The school is another major factor which does not tolerate the smooth flow of native languages in Nigeria. Many a time, students are prohibited from speaking native language (Igbo, Hausa, Yoruba …) mostly in primary and secondary schools and failure to abide by this could attract some punishments from the teachers and sometimes, a fixed fine is paid by any student that goes against the instruction. With this, the students are forced to speak English Language and shun their native languages which have unconsciously been portrayed as a taboo by their teachers.

Similarly, higher institutions of learning like universities, polytechnics and colleges of education are not exempted from this accusation. Research has shown that students in tertiary institutions who are not under any compulsion to ignore their indigenous languages like the primary and secondary schools now find it more appealing to speak the lingua franca to themselves as opposed to their local languages. Ordinarily, students who have been speaking their individual indigenous languages at home will meet in school and forget the fact that they are from the same locality owing to the way they interact, using the official language. They thereby lacked that intimacy that would have been present between them if it were to be their mother tongue. Looking at this behaviour among students in higher institutions with a critical eye, one will observe that their belief in most cases is that speaking English Language fluently is major factor in determining how sound or sophisticated a student is. Therefore, the students who bear this in mind ignore their local indigenous languages for the adopted language (English) which is believed to be more presentable, more refined and more cultivated.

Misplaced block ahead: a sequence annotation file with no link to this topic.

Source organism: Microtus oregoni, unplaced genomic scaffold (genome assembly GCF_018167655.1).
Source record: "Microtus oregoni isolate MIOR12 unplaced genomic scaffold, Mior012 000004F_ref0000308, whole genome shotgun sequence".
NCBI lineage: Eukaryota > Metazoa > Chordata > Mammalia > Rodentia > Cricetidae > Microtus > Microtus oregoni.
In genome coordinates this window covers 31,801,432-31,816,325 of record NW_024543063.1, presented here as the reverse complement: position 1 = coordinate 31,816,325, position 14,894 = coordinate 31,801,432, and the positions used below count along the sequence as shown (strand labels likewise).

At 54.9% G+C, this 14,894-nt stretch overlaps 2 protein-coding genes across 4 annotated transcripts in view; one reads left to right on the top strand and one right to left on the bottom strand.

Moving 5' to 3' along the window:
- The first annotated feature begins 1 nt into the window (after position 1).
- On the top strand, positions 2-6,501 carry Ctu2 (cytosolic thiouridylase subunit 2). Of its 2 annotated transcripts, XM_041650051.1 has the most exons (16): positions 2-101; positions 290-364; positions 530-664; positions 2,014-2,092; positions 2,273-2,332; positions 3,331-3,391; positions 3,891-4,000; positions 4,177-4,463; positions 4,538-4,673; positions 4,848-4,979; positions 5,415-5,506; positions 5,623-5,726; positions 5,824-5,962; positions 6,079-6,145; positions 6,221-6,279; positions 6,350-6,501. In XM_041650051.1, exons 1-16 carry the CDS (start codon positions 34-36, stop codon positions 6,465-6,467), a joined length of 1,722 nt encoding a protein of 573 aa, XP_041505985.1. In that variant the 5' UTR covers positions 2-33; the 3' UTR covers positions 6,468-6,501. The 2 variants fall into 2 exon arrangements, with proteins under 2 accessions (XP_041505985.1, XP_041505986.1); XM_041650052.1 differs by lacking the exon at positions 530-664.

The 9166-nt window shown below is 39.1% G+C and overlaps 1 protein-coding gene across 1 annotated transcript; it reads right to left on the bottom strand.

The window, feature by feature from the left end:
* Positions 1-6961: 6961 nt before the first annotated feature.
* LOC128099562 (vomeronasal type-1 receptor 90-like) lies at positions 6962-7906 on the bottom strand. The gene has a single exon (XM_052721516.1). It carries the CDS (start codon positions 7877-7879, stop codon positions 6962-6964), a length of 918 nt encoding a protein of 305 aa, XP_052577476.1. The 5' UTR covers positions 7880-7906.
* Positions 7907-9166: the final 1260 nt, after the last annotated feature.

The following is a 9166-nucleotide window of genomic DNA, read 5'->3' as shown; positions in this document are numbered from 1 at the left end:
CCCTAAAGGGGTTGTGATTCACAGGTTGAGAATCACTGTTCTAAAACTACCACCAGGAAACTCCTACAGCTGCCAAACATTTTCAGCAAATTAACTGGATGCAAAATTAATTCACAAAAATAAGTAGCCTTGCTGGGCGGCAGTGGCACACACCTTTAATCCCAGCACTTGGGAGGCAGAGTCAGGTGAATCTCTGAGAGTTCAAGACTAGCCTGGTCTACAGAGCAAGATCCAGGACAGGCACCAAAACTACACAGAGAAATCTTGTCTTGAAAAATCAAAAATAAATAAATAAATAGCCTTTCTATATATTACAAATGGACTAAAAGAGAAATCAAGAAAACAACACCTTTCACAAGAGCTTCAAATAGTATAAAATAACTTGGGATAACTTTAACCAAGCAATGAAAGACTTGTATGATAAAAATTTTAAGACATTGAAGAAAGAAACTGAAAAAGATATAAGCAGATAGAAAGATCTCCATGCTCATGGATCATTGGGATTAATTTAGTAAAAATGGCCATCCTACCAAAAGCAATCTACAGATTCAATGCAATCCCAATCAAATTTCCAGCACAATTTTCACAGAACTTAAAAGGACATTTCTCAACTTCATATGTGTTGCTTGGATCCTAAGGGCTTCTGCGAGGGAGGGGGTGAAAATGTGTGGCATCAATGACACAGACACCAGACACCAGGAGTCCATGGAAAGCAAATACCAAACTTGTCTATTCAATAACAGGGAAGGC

Equally, the disdain towards these Nigerian native languages by some prominent Nigerians has drawn students seeking admission into tertiary institutions away from choosing them as their preferable fields of study. In recent times, admission seekers only choose to study these languages under some undesirable circumstances e.g. having a low score in entrance exams. In view of this decline in the pride of these languages, most admission-seekers barely include them in the options of courses they will like to study in the tertiary institutions and which in turn, results to a scanty number of students that apply for the courses (Nigerian languages) annually.

Apparently, there is a probability that the wide dominance of English Language in Nigeria can lead to the gradual extinction of our local tongues in some decades to come should they continue to suffer this neglect. According to Dr Samson Agbo, a lecturer in the Department of Linguistics and Nigerian Languages, University of Nigeria, Nsukka, the over-embracing attitude of the modern Nigerians towards English Language has shrunk the number of people that can speak their local dialects perfectly.

“The way things are going now, there is a tendency that the Nigerians of the 22nd Century will only read about their native languages in books without even knowing how to speak them because if care is not taken, these indigenous languages will suffer obsolescence,” he said.

Adeleke, a student of University of Nigeria, Nsukka, is on internship with the Nigerian Tribune.

He also added that most Nigerians will only speak their native tongue if it is mandatory to survive with it in the society (especially if we study and write in this language and all areas of the society communicate with it) but if not, Nigeria may end up like Ireland, Brazil and most countries that replaced their own native tongue with a foreign one due to external influences.